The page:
Bitcoin miners say NY ban will be ineffective and ‘isolate’ the state

Cointelegraph was informed by two Bitcoin miners that if the bill to ban Proof-of-Work mining in New York for two years is passed, it will trigger a exodus and not address the original goals.

John Warren, CEO of GEM Mining, told Cointelegraph that he and others now consider New York a hostile place where they wouldn’t want to open a shop.

“Miners won’t consider going there once the ban was part of the discussion.”

The argument against Proof-of-Work (PoW), or any other form of mining, has been based on environmental sustainability. For the next two years, the controversial mining ban bill would prevent any new mining operations in New York. It would also prohibit the renewal of existing licenses for those already operating in the state, unless the state uses 100% renewable energy.

GEM Mining commented recently that the bill would not only miss its target, but also discourage new, renewable-based miners to do business in the state. Warren stated to Cointelegraph that 97% of his operation is carbon neutral.

“The regulatory environment in New York will stop their target…but it will likely discourage new, renewable-based miners doing business with state …”. The NY mining moratorium was recently passed. We shared our thoughts with @CNBC
— GEM Mining (@GEM_Mining) June 8, 2022

GEM Mining, a South Carolina-based Bitcoin mining operation (BTC), contributes 1.92 Exahash per Second (EH/s), of hash power the Bitcoin network as at May.

Similar sentiments were expressed by Andy Long, CEO of White Rock Management digital asset mining company based in Sweden. He stated that Bitcoin mining was “moving towards fossil-free energy use,” in an emailed comment to Cointelegraph.

The company is 100% dependent on hydroelectric power to provide its 712 Petahash per Second (PH/s), hash power contribution.

Long reiterated the notion that the PoW mining freeze would not have the desired effect and sends a wrong message.

“We want more states and local governments to encourage investment, rather than stifle it with prescriptive regulations. This would likely be the thin tip of the wedge.”

According to the Cambridge Bitcoin Electricity Consumption Index, (CBECI), roughly 10% of America’s hashing power is generated in New York. It is the fourth largest producer of the cryptocurrency. According to a survey conducted by the Bitcoin Mining Council, 58% of energy used in mining was from renewable sources as of April.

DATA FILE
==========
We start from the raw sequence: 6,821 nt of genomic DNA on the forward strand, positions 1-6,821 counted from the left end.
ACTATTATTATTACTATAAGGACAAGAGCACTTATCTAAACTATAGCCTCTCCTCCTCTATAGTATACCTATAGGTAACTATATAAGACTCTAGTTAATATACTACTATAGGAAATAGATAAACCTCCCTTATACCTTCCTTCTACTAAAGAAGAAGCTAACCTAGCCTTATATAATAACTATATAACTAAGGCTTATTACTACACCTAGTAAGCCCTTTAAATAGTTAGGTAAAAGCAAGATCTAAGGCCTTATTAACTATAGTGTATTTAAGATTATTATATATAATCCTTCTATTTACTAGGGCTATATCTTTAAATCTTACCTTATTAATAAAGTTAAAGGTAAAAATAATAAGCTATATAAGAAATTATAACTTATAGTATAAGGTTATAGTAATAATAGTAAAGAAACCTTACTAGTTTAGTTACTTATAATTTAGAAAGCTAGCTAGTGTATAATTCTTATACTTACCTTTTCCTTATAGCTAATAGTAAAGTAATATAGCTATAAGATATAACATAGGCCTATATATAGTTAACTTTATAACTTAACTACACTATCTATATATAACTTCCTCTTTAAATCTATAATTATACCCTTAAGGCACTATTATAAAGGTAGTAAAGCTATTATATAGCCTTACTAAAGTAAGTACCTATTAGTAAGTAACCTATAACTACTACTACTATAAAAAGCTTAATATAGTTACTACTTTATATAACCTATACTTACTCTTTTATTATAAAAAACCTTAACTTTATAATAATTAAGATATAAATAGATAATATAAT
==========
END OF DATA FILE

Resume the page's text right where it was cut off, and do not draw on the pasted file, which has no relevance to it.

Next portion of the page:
California: How New York moves

If the bill becomes effective, it could lead to a flow of New York-based mining companies into other states, just like how miners fled China last year in a rush after its mining ban.

Warren, GEM Mining, believes that the contributions of other states will continue growing regardless of whether the moratorium goes into effect. He added that it would not cause a domino effect by other bans except that “New York goes, Cali goes.”

He said that even if Governor Hochul signed the moratorium into law, New York’s hashpower would still drop as Kentucky, North Carolina and Texas add new incentives to miners.

“What you see across the country is a bipartisan support for mining and the jobs they provide. They also add stability to our power grid.”

Square up to the competition

New York is losing out to states like Georgia and Kentucky for miners. Georgia is America’s most popular state for hashpower. Fortune reported that miners might be moving to Georgia for the lower cost of electricity and the possibility of earning renewable credits. Georgia gets 35.6% of its electricity both from renewable and nuclear sources.

Andy Beshear, Kentucky’s governor, signed into law last month a tax incentive to Bitcoin miners who open a shop in the state and support its fledgling renewable energy infrastructure. Kentucky’s hash power is third in the union, but it produces 6.6% of its electricity using renewable sources.

Related: IMF recommends ecofriendly CBDCs and other non-PoW payment mechanisms

The controversial mining bill currently sits on Kathy Hochul’s desk. Hochul has not publicly committed to signing it. She said instead that her team would be “very closely” studying the proposal in the coming months.